Testimony taken by the Committee on Indian Affairs - 1885
Testimony taken by the Committee on Indian Affairs


W. E. HARDY sworn and examined.
By the Chairman :

Question. Where do you reside, Mr. Hardy?—Answer. I live at the Kaw Agency, in the Indian Territory.
Q. Have you any knowledge of the way the lease was obtained from the Kaw Indians?—A. Yes, sir.
Q. To whom was that lease made?—A. To Mr. Gilbert.
Q. Has he much land?—A. I think 50,000 or 52,000 acres.
Q. What does he pay?—A. Four cents an acre.
Q. Is it for five or ten years?—A. I believe it is for ten years.
Q. What do you know about the way in which the lease was obtained?—A. In 1883 was the time Mr. Gilbert made it known he wanted to get a part of our reservation, and at that time the tribe held a general council.
Q. You are a member of the tribe?—A. Yes, sir.
Q. By blood?—A. No, sir; by marriage.
Q. Who is the agent?—A. Laban J. Miles.
Q. Was he present at the council?—A. Yes, sir; he was present at the council.
Q. Who else?—A. The superintendent, Mr. Wheeler. He was present, and it was then made known to us that Mr. Gilbert wanted to lease a portion of our reservation.
Q. Who told you?—A. Mr. Miles made it known to us that this land was to be leased to Mr. Gilbert. Mr. Miles addressed us at the council and told us that we had better let Mr. Gilbert have it, because he had been a good friend to the tribe and people, and the people should let him have it in preference to everybody else. Well, there was a good deal of dissatisfaction at the time—some were opposed to it and some were in favor of it. The council talked about the matter and when the agent saw we were tangled about it he advised the Indians to form a council of twelve to decide the question. The parties who favored the lease formed that council among themselves, and they decided to let Mr. Gilbert have the land. I was one of those opposed to it, and we left them to do the business for themselves, and they did lease the land.
Q. Were there more of the Kaw Indians who wanted to lease the land than did not?—A. I think it was very near half and half, with those in the opposition perhaps in the majority.
Q. How came the other Indians to stand aside and let the rest make the lease?—A. We could not help ourselves.
Q. How could they do it if the majority was opposed to it?—A. I did not say there was a majority.
Q. How many Kaws are there?—A. About two hundred and forty, all told.
Q. How much land is there in the reservation?—A. One hundred thousand acres.
Q. And you lease about one-half of it?—A. Yes, sir.
Q. What do you do with the other half?—A. We use it for farming and grazing.
Q. Have any of you separate land of your own ?—A. No, sir; it is in common.
Q. How much stock have you got in common?—A. Well, there is a good deal of stock; the agent has a hundred and some odd there to issue and we have more or less stock ourselves.
Q. They are all in common t—A. Yes, sir.
Q. How do you find whose they are?—A. We brand the cattle.
Q. Do you have enough stock to sell?—A. Yes, sir.
Q. If you had all the land and put it all into grazing, could you not have carried the business on yourselves?—A. Yes, sir.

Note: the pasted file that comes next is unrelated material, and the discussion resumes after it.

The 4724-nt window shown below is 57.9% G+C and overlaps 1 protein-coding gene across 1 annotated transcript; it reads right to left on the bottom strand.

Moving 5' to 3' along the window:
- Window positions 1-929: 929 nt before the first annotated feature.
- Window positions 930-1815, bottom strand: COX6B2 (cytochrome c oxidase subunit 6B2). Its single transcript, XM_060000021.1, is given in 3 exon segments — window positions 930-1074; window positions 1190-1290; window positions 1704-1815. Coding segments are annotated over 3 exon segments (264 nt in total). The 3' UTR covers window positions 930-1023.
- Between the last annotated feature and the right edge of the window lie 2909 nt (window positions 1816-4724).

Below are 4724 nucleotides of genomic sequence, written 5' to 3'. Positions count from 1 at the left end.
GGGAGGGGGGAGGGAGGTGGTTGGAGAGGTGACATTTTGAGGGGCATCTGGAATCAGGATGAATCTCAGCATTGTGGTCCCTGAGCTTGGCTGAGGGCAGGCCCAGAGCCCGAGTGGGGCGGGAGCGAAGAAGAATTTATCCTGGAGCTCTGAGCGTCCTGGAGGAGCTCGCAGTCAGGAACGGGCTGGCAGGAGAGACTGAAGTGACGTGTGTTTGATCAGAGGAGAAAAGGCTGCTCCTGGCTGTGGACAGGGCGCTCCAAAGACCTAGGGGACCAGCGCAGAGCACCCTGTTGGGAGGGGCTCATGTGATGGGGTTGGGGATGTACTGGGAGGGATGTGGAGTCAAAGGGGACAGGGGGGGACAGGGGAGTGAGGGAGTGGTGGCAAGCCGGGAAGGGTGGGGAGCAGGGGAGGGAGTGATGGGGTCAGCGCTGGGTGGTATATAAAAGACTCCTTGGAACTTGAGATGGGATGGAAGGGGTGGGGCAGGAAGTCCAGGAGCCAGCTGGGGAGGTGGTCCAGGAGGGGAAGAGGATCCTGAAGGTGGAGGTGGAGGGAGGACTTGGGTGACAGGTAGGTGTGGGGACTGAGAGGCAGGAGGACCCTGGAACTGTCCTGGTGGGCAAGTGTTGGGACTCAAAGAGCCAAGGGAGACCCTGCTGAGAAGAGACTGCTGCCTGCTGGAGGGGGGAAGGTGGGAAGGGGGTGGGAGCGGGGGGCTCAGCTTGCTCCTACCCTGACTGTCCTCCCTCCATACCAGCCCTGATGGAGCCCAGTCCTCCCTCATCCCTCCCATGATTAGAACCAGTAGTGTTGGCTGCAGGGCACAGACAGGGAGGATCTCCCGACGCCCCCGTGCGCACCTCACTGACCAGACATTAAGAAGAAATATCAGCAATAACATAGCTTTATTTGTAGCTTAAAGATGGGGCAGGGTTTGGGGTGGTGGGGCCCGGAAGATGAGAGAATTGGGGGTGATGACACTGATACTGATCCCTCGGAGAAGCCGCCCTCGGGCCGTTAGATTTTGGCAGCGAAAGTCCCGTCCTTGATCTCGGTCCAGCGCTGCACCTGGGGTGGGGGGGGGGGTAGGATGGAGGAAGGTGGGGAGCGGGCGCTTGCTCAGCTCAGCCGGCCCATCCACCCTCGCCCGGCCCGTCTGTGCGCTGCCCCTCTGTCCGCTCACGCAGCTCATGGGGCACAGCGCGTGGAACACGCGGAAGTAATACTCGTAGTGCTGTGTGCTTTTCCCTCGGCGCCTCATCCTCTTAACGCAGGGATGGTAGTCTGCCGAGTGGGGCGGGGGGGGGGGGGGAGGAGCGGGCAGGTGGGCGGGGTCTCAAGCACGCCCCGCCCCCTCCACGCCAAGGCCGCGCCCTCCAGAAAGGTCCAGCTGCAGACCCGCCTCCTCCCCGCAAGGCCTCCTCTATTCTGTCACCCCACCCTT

Q. What do you do with this 4 cents?—A. It is paid per capita; it is divided equally to us.
Q. How much comes to you?—A. I think the amount last year was $9 a head.
Q. That is to you and your family?—A. Yes, sir.
Q. What do you do with it? I don't mean you particularly, but what do the Indians do with it?—A. We use it to purchase things we need.
Q. Who was this Mr. Gilbert? What did he do before he made this lease?—A. He was our former trader.
Q. Was he a trader when he made the lease?—A. No, sir; we have another trader.
Q. What is his name?—A. Finney.
Q. Is he the only trader you have?—A. Yes, sir.
Q. Has he any interest in this lease—A. I cannot say that he has any interest in this lease.
Q. When you get the money you go to the trader, do you not?—A. Yes, sir; he generally gets it all. The money is generally traded out beforehand.
Q. If the lessee was a trader, it would be a good thing, would it not?—A. Yes, sir.
Q. A good thing for him?—A. Yes, sir; I presume it would be undoubtedly a good thing for him.
Q. Would you, as a man having some experience with the Indians, advise a lease of the land to a man who was the only licensed trader?—A. No, sir; I would not, and I opposed making the lease to such a man. My objection would be it would be giving too much of a chance to speculate on the Indians.
Q. Now let us get to this council again. This council was made up of twelve of those in favor of the lease, who got the council together.—A. It was formed among themselves. Mr. Miles advised them to call a council.
Q. Did he tell the Indians who they had better have to represent them?—A. He knew very well the leading men who were in favor of the lease, and the matter was proposed to them.
Q. When the council got together, you think they chose these twelve men who were in favor of the lease?—A. Yes, sir; and that was all that was needed to transact the business; that was done in one day.
Q. Was Agent Miles there at the time?—A. Yes, sir; Agent Miles was there.
Q. Was the lease executed then?—A. No, sir; the contract was drawn up, and the agreement was made. A few weeks after that he said we had better form a council and settle our grievances. The agent visited the Indians and spoke about the council. We could not agree. The agent staid there three days, and finally said this would be the last day he would remain, and we must settle about the twelve men. We met the agent at Kaw Agency and we said we wanted a council of our old chiefs. We gave him our reasons. Then the agent said :